One Large Meal Or A Few Small Meals, What's Better
Image Credit: Image credit: Shutterstock| Meal portions

For best health, it is commonly believed in contemporary culture that people should divide their daily diet into three substantial meals: breakfast, lunch, and dinner. This idea is mostly based on early research studies and culture. However, in recent years, specialists have started to adopt a different viewpoint, contending that eating smaller, more frequent meals may be the most effective strategy for preventing chronic disease and losing weight. More people are adjusting their eating habits to include several short meals throughout the day as a result. 

Small, frequent meals, according to those who support them, can enhance satiety—the sensation of being full after eating—increase metabolism and body composition, reduce energy slumps, normalise blood sugar levels, and prevent overeating. While some research supports these suggestions, others don't seem to offer much of a benefit. In fact, some evidence indicates sticking to three larger meals would be preferable. 

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Studies show that eating more frequently can lower blood lipid (fat) levels and lower the risk of heart disease. As a result, a lot of health professionals advise against eating fewer, larger meals each day. According to some research conducted over the years, those who report eating small, frequent meals have lower cholesterol levels than those who eat less than three meals each day.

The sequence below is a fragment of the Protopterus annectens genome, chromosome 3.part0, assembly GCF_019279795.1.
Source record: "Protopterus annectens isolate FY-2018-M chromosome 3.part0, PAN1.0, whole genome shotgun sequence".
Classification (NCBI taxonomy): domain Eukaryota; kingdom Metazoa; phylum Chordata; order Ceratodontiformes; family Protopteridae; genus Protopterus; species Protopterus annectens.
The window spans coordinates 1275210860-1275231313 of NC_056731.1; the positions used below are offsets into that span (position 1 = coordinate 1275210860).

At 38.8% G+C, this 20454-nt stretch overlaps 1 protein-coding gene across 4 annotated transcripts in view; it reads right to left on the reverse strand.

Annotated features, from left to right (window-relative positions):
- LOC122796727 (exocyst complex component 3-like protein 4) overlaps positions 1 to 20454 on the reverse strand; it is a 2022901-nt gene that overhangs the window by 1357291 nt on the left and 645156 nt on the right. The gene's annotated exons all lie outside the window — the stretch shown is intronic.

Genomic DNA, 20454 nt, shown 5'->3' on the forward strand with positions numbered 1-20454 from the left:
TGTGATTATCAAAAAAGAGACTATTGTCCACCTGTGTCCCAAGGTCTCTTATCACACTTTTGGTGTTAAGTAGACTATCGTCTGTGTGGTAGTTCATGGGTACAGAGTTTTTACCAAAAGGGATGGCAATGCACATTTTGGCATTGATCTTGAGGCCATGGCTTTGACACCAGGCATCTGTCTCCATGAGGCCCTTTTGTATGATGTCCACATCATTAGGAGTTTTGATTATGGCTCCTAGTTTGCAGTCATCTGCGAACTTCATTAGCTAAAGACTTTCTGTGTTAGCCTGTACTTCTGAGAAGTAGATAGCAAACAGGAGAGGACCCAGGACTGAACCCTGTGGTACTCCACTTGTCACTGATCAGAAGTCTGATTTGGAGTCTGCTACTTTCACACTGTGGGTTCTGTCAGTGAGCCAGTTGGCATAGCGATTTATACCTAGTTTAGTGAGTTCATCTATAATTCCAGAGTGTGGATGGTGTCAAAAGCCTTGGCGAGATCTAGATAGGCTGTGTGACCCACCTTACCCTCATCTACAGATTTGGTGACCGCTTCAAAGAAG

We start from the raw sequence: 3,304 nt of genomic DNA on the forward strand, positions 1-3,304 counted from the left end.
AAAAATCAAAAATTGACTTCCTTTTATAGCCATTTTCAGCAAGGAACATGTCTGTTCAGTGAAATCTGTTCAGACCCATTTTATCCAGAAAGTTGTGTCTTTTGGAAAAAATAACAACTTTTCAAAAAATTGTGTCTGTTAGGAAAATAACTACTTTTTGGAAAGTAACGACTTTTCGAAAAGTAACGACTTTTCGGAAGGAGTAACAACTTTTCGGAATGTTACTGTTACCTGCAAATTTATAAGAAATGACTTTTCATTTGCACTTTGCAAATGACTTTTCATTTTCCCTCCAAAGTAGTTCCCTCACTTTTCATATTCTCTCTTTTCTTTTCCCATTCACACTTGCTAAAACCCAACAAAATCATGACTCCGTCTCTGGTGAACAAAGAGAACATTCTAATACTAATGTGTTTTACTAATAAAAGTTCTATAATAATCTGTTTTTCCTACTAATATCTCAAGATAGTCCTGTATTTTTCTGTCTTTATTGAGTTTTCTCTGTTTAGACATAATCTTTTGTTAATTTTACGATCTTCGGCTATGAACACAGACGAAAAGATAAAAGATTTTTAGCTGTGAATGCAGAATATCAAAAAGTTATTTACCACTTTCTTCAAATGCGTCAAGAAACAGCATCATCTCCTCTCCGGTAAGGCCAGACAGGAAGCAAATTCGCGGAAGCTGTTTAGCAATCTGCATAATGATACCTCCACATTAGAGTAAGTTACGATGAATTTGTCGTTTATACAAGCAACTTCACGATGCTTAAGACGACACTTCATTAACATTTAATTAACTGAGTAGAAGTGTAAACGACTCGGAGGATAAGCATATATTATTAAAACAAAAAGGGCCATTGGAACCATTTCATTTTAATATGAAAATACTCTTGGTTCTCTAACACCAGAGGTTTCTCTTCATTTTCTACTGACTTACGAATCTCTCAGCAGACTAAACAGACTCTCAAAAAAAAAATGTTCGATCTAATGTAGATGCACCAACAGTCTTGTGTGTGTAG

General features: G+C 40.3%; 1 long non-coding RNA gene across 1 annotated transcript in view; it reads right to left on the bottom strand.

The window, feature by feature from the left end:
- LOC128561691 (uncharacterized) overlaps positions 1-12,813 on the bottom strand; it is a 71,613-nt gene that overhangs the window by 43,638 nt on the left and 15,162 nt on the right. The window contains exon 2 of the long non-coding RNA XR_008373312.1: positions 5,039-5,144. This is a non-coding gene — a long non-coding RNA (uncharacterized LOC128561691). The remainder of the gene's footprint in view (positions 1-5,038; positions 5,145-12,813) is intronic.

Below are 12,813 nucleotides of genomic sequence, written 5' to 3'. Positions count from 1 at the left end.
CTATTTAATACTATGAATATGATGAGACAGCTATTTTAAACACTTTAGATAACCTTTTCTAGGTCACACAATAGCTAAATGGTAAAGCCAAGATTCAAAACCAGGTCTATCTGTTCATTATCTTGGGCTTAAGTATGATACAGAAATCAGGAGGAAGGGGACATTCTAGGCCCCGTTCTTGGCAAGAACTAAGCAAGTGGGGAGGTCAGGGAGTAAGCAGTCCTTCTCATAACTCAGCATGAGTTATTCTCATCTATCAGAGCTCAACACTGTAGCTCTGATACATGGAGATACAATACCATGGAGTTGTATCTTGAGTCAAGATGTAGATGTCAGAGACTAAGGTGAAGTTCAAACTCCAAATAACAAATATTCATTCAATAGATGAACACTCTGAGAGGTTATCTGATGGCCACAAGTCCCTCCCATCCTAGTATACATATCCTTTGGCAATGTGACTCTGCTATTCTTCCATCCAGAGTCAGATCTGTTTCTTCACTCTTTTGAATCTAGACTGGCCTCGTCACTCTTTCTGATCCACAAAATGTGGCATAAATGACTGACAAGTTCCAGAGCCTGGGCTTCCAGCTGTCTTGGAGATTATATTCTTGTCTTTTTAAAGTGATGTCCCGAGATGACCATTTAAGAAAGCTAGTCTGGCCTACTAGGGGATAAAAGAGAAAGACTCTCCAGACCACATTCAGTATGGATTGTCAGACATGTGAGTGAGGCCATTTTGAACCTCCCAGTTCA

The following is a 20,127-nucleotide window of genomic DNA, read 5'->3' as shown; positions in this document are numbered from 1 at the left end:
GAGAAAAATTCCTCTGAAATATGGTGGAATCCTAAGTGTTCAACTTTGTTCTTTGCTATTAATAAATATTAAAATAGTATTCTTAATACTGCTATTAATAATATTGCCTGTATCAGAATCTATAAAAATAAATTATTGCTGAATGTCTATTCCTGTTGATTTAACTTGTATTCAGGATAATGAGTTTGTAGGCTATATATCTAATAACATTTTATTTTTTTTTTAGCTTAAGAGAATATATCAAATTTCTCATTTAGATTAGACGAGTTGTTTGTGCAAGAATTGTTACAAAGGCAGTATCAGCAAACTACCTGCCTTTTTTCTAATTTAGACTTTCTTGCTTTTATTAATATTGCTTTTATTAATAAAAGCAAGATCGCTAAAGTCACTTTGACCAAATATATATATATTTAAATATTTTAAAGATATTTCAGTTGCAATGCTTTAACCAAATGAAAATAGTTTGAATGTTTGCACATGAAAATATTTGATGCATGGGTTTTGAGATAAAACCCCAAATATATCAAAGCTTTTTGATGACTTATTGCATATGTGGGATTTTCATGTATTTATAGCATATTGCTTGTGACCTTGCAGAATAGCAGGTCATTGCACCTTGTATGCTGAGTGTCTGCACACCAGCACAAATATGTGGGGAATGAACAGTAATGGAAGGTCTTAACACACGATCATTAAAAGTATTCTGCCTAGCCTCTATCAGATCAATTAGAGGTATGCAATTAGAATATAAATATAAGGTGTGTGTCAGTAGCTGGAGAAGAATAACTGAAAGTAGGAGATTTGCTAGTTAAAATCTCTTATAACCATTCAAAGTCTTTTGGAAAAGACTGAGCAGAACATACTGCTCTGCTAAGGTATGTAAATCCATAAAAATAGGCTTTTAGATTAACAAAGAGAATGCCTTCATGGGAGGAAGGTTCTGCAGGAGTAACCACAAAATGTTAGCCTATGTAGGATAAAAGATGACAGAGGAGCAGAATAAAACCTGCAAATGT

One cross-sectional study from 2019 indicated that eating more than four meals per day boosts HDL (high-density lipoprotein) cholesterol and decreases fasting triglycerides more effectively than eating fewer than three meals per day. A lower risk of heart disease is linked to higher HDL levels. Both total cholesterol and LDL (low-density lipoprotein) cholesterol showed no differences in this investigation. It is crucial to remember that since this was an observational study, it can only demonstrate correlation, not cause. 

Furthermore, a review article published in the American Heart Association's journal Circulation found that frequent eating is linked to a lower risk of diabetes and cardiovascular disease. 

Meal Plan and Weight Loss 

It's a popular misconception that eating more frequently can aid in weight loss. The research on this, though, is somewhat fragmented. 

One study, for instance, evaluated the effects of eating three meals per day vs six smaller, more frequent meals on body fat and hunger perception. Using the same macronutrient ratio of 30% fat, 55% carbohydrates, and 15% protein, both groups received enough calories to maintain their current body weight. Researchers found no difference between the two groups in terms of energy expenditure or body fat decrease at the conclusion of the study. It's interesting to note that those who ate six smaller meals throughout the day felt more hungry and craved food than those who only ate three larger meals. 

Even though calorie intake was kept under control in both groups, researchers believed that people who ate more frequently would be more likely to overeat on a daily basis than people who ate fewer meals. According to the findings of another sizable observational study, healthy adults can avoid gaining weight over the long term by eating less frequently, spacing out their meals by 5 to 6 hours, avoiding snacks, eating their largest meal first thing in the morning, and sleeping for 18 to 19 hours at night.